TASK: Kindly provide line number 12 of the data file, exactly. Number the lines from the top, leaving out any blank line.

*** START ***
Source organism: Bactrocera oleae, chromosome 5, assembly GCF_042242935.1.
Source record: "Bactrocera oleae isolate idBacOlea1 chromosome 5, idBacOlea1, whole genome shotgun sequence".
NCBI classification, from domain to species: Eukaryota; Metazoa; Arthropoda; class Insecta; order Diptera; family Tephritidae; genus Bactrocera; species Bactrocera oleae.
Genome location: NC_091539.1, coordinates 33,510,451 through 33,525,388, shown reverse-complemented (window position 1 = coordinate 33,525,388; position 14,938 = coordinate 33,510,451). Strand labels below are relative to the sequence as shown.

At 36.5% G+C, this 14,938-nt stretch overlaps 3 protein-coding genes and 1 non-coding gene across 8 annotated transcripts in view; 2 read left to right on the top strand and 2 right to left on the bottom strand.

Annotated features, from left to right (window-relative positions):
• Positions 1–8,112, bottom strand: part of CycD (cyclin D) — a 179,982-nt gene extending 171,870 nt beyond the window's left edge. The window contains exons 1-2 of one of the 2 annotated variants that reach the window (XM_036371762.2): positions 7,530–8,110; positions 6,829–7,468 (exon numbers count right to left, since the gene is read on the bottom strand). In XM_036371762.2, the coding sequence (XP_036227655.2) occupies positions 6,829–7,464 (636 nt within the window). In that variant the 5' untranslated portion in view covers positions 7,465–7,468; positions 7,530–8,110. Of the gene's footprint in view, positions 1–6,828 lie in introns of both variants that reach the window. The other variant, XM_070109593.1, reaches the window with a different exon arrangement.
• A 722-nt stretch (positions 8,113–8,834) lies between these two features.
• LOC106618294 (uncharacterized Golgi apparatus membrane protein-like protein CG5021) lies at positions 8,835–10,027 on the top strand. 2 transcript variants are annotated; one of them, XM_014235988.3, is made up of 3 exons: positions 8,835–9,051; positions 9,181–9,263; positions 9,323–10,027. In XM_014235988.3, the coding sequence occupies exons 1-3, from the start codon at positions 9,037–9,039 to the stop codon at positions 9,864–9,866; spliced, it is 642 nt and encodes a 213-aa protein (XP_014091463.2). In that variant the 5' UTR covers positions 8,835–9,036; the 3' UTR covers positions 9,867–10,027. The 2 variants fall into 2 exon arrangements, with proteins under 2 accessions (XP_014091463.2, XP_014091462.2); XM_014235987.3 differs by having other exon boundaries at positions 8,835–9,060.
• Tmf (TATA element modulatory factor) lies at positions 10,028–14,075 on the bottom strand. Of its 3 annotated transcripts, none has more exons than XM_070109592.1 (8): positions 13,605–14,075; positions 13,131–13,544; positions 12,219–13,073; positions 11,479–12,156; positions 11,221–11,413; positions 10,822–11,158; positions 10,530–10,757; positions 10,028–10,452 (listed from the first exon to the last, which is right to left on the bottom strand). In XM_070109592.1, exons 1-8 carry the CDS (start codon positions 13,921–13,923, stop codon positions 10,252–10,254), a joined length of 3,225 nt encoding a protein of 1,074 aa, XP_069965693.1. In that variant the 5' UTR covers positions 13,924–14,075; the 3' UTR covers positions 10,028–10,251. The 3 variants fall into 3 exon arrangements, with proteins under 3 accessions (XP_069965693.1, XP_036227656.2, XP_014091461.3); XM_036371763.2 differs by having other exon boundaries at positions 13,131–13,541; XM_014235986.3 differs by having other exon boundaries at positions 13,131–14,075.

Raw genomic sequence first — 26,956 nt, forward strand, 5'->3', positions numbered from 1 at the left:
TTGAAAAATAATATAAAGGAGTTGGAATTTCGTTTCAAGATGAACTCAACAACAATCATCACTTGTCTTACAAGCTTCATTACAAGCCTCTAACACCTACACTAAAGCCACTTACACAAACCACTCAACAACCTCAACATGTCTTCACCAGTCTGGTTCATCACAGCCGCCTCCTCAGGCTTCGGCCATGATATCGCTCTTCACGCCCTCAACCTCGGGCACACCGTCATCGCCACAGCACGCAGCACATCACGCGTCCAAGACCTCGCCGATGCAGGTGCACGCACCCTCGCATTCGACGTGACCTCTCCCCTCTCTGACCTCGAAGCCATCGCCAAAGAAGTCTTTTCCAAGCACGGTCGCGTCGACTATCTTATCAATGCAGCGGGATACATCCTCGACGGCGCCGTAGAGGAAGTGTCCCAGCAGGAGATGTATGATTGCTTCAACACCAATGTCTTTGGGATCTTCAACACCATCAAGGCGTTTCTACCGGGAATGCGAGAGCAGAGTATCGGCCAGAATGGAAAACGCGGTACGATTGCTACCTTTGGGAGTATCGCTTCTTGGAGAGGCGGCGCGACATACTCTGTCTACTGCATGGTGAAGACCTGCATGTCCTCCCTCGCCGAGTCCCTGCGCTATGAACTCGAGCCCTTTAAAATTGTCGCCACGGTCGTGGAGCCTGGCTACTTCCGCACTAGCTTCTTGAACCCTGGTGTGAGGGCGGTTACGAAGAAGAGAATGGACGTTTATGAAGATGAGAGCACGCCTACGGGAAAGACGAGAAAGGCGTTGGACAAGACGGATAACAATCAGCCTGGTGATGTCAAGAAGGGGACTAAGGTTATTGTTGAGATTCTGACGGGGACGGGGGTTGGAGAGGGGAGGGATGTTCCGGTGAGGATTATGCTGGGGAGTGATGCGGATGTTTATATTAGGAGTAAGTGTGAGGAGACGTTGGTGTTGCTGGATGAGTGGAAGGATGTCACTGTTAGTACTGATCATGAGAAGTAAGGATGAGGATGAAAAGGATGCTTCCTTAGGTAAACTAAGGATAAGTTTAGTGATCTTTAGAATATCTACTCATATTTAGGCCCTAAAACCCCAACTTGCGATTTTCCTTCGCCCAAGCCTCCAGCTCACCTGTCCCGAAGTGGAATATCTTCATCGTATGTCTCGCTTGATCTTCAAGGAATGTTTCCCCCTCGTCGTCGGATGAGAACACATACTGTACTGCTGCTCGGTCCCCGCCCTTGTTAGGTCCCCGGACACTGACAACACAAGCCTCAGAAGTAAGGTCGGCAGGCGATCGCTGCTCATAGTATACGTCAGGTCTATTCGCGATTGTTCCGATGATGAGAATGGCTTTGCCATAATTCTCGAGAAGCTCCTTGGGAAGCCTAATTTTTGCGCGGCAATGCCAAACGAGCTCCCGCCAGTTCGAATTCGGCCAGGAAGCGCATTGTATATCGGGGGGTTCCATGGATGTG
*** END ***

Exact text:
TTGAAAAATAATATAAAGGAGTTGGAATTTCGTTTCAAGATGAACTCAACAACAATCATCACTTGTCTTACAAGCTTCATTACAAGCCTCTAACACCTACACTAAAGCCACTTACACAAACCACTCAACAACCTCAACATGTCTTCACCAGTCTGGTTCATCACAGCCGCCTCCTCAGGCTTCGGCCATGATATCGCTCTTCACGCCCTCAACCTCGGGCACACCGTCATCGCCACAGCACGCAGCACATCACGCGTCCAAGACCTCGCCGATGCAGGTGCACGCACCCTCGCATTCGACGTGACCTCTCCCCTCTCTGACCTCGAAGCCATCGCCAAAGAAGTCTTTTCCAAGCACGGTCGCGTCGACTATCTTATCAATGCAGCGGGATACATCCTCGACGGCGCCGTAGAGGAAGTGTCCCAGCAGGAGATGTATGATTGCTTCAACACCAATGTCTTTGGGATCTTCAACACCATCAAGGCGTTTCTACCGGGAATGCGAGAGCAGAGTATCGGCCAGAATGGAAAACGCGGTACGATTGCTACCTTTGGGAGTATCGCTTCTTGGAGAGGCGGCGCGACATACTCTGTCTACTGCATGGTGAAGACCTGCATGTCCTCCCTCGCCGAGTCCCTGCGCTATGAACTCGAGCCCTTTAAAATTGTCGCCACGGTCGTGGAGCCTGGCTACTTCCGCACTAGCTTCTTGAACCCTGGTGTGAGGGCGGTTACGAAGAAGAGAATGGACGTTTATGAAGATGAGAGCACGCCTACGGGAAAGACGAGAAAGGCGTTGGACAAGACGGATAACAATCAGCCTGGTGATGTCAAGAAGGGGACTAAGGTTATTGTTGAGATTCTGACGGGGACGGGGGTTGGAGAGGGGAGGGATGTTCCGGTGAGGATTATGCTGGGGAGTGATGCGGATGTTTATATTAGGAGTAAGTGTGAGGAGACGTTGGTGTTGCTGGATGAGTGGAAGGATGTCACTGTTAGTACTGATCATGAGAAGTAAGGATGAGGATGAAAAGGATGCTTCCTTAGGTAAACTAAGGATAAGTTTAGTGATCTTTAGAATATCTACTCATATTTAGGCCCTAAAACCCCAACTTGCGATTTTCCTTCGCCCAAGCCTCCAGCTCACCTGTCCCGAAGTGGAATATCTTCATCGTATGTCTCGCTTGATCTTCAAGGAATGTTTCCCCCTCGTCGTCGGATGAGAACACATACTGTACTGCTGCTCGGTCCCCGCCCTTGTTAGGTCCCCGGACACTGACAACACAAGCCTCAGAAGTAAGGTCGGCAGGCGATCGCTGCTCATAGTATACGTCAGGTCTATTCGCGATTGTTCCGATGATGAGAATGGCTTTGCCATAATTCTCGAGAAGCTCCTTGGGAAGCCTAATTTTTGCGCGGCAATGCCAAACGAGCTCCCGCCAGTTCGAATTCGGCCAGGAAGCGCATTGTATATCGGGGGGTTCCATGGATGTG